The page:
Pattillo, born Dec. 29, 1978, was a 1997 graduate of West Hall High School, where he played baseball, basketball and golf.

He was also a graduate of Southwestern Baptist Theological Seminary in Jennings, La., and married his high school sweetheart Jessica Robb. They have two children — Thomas Jack Pattillo, 9, and Erin Grace Pattillo, 6, who attend the World Language Academy at Chestnut Mountain.

In 2001, he began serving as youth pastor at Hopewell Baptist Church for five years. He and his family became members of Blackshear Place Baptist Church more than a year ago, where he became one of the Bible fellowship class teachers.

“He was a family man and a big Georgia football fan. He actually had plans Saturday to go to the game,” said Kevin Ross, a pastor at Blackshear Place. “He was a great teacher of the Bible and loved the Lord. We recently vacationed at the same place in Myrtle Beach, and he loved the beach and seafood. He organized an outing there because he wanted everybody to get together and hang out.”

The family held visitation at Little & Davenport Funeral Home on Dawsonville Highway on Tuesday, and the funeral is at Hopewell Baptist Church on Poplar Springs Road today at 11 a.m. In lieu of flowers, the family set up a trust fund for Thomas and Erin Grace at Community Bank and Trust.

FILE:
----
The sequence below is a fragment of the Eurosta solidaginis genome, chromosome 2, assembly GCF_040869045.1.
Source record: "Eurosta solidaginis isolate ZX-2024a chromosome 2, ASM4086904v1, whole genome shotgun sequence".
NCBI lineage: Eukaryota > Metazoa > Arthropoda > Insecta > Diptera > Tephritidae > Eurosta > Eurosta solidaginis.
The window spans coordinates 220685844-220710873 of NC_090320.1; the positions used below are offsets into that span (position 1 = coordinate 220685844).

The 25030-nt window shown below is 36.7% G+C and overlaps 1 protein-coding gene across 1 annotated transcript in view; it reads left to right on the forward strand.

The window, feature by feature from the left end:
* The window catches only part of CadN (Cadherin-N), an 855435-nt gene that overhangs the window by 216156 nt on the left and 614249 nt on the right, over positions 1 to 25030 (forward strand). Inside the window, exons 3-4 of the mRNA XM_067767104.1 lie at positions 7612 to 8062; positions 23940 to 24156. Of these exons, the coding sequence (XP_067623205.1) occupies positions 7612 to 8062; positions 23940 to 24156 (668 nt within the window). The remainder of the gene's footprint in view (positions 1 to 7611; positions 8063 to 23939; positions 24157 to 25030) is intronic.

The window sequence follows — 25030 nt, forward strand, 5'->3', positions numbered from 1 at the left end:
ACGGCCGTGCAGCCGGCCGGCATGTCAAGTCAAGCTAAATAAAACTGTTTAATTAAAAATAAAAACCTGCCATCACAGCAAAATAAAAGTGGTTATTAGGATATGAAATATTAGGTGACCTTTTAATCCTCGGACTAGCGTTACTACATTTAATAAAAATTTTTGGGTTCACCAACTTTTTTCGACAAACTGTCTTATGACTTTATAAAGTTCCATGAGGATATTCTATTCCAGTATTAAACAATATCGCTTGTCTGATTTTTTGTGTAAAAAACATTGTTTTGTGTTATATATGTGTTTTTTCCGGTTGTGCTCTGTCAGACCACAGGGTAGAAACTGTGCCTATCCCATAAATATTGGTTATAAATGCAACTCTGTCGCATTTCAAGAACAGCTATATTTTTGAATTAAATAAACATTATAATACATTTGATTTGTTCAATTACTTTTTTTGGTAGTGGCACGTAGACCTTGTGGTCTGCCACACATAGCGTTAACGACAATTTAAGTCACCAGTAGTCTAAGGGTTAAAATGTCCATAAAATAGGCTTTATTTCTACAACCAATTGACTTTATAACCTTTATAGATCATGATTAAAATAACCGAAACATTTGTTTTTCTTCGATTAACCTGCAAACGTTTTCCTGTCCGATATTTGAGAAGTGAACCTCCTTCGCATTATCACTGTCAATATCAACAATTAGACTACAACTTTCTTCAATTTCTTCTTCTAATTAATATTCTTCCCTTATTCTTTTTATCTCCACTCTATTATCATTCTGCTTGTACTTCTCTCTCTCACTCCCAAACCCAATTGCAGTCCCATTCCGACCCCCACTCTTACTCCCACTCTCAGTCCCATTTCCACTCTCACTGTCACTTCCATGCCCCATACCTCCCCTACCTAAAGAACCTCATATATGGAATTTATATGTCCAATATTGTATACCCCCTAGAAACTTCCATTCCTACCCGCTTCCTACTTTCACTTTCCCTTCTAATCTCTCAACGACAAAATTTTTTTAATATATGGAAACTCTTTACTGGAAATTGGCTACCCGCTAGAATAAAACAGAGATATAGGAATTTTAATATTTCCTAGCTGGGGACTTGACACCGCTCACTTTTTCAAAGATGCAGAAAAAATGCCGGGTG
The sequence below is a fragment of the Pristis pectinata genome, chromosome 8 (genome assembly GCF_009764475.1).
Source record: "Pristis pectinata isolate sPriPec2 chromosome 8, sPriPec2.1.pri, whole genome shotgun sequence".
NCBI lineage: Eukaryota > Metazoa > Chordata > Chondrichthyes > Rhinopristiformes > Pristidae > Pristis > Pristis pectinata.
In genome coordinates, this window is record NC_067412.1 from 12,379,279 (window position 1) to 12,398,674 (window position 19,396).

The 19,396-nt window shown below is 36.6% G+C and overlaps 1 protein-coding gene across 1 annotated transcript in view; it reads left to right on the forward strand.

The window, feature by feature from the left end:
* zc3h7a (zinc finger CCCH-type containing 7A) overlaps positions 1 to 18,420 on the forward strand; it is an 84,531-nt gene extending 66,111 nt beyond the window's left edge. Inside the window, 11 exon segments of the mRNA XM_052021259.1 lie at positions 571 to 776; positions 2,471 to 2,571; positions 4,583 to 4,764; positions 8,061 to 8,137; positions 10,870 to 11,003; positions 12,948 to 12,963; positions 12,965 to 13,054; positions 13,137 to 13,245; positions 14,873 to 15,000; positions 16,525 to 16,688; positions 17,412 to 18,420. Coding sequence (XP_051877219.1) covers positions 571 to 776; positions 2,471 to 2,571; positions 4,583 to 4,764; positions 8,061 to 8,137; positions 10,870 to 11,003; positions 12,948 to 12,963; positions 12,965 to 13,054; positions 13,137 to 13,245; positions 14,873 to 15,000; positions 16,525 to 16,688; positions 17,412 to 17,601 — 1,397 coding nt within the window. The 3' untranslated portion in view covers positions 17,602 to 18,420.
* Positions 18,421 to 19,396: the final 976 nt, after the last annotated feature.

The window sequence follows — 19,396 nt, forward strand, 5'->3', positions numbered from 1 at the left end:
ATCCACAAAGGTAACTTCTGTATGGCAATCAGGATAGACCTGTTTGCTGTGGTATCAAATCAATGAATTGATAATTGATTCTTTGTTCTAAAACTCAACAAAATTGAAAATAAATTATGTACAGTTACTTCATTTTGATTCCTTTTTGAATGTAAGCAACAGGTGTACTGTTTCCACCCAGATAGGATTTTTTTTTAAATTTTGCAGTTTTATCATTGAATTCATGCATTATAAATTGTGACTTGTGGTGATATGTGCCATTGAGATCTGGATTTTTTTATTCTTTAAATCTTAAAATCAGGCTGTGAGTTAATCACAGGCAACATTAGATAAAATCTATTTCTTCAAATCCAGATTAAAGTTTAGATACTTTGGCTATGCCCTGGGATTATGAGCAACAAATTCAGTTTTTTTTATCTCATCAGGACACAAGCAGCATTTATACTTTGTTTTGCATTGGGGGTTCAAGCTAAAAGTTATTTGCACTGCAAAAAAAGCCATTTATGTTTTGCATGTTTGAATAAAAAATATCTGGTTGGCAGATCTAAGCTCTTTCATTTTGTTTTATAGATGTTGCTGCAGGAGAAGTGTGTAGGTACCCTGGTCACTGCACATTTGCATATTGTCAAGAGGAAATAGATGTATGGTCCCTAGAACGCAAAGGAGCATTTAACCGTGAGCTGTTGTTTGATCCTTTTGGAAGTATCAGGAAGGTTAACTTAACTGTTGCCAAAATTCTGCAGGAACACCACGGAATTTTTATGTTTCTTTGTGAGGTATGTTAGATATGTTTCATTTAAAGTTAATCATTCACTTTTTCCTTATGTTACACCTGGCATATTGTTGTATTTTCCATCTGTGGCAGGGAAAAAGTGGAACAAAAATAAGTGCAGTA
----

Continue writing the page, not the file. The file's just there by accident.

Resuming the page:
“They’re great people, really like the best people,” said Jessica Siskey, who is handling the fund and worked with Jessica Pattillo at the bank for several years. “I bike as well, and T.J. loved riding his mountain bike. He just got his road bike a few weeks ago, so it’s very, very sad this happened. His youngest daughter had heart trouble when she was young and recovered from that completely, but you would think that would be enough for this family.”

Fit 2 Tri, a local company that supports triathletes, posted about Pattillo on its Facebook page as well. Comments to the family continued to pour in on several webpages through Tuesday evening, and Roberts encouraged people to wear red and black to the funeral today in honor of T.J.’s favorite team — the Georgia Bulldogs.

“It’s a time where we’re having to tell ourselves this is actually happening,” she said. “We’re trying to process and understand what occurred here, which I think is normal when a young person is taken so soon.”

Roberts has seen an outpouring of support for the family in the past few days, and some community members are talking about starting an annual Bike-a-thon to help the family.

“This is going to be a long-term process for the family, and so many couples have really looked up to them as an example because they have an unbelievable amount of love for one another and their children,” she said. “People saw this beautiful family doing so many things right. To see devastation come from an accident is hard to believe and hard to process. People have wondered what they would do if they were left behind to explain to children what the future holds, and there are no answers. Let’s get through today and take on tomorrow.”